A hydrologic model is a simplified conceptual and computer model used to simulate and predict the movement and use of water. It takes into account various or all components of the landscape, aquifer system, and water cycle and provides a framework to organize data, knowledge, and understanding of hydrologic systems. Models can provide insights that water-resource managers need to plan effectively for future water demands and to answer scientific and management questions.
California Groundwater Model Archive
The USGS models shown on this site are in the public domain, and are freely available. They are based on MODFLOW and other public-domain USGS software. Links to publications and web resources associated with each model are shown in the table next to the model map. The associated model files for some of these models are currently available via links in this table; if a link is not available, and you would like to receive the model files, please contact Claudia Faunt at email@example.com.
Click on a model on the map or in the list for detailed information and data downloads.
- Model Development
- Model developed, but no simulation of alternative water-use/management scenarios. Indicates type(s) of model(s) developed.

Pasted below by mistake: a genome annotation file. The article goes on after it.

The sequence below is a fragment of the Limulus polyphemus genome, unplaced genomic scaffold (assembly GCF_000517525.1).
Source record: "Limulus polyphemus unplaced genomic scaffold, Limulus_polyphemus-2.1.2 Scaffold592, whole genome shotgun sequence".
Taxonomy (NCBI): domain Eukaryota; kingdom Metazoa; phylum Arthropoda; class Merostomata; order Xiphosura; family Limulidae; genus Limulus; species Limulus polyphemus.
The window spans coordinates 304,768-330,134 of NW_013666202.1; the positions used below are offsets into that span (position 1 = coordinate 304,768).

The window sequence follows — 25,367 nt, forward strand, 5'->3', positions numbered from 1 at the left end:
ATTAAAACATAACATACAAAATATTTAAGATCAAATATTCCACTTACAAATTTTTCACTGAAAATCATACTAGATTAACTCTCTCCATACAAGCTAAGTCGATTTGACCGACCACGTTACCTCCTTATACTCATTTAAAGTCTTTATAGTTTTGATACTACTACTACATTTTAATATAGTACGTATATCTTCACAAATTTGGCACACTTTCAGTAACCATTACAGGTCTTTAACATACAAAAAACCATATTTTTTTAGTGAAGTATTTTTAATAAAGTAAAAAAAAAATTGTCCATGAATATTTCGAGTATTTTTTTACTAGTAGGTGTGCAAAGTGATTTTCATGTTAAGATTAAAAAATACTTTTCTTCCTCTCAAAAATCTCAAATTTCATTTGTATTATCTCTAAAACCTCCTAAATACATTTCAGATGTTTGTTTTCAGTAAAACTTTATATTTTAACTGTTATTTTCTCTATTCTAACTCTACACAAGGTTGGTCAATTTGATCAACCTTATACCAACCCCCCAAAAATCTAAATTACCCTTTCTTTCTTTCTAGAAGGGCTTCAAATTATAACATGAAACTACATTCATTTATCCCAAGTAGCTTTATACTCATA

- Modeling with Scenarios
- Modeling/assessment of alternative water-use/management scenarios.
- Uncertainty Analysis
- Parameter: Model parameter estimation with automated techniques; in some reports, also includes sensitivity analysis, correlation analysis, and/or parameter uncertainty analysis.
- Prediction: Model-prediction uncertainty analysis.
- Modeling coupled with optimization to identify "best" management plans.
- Climate Change Analysis
- Study included assessment of impacts of climate change using down-scaled climate-model projections.
- Advanced Analyses
- Modeling combined with advanced tools such as stochastic optimization, multi-objective analysis, economics, etc. For a study with advanced analyses, the type of analysis is noted.
- Sustainability Indicator(s) Modeled (from CA's Sustainable Groundwater Management Act)
- LVL – Changes in groundwater levels
- STOR – Changes in groundwater storage
- SEA – Seawater intrusion
- SUB – Subsidence
- SW/GW – Surface water / groundwater interactions
- drn - drain
- strm - stream/spring
- lak - lake/reservoir
- hab - habitat impacts
- WQ – Water quality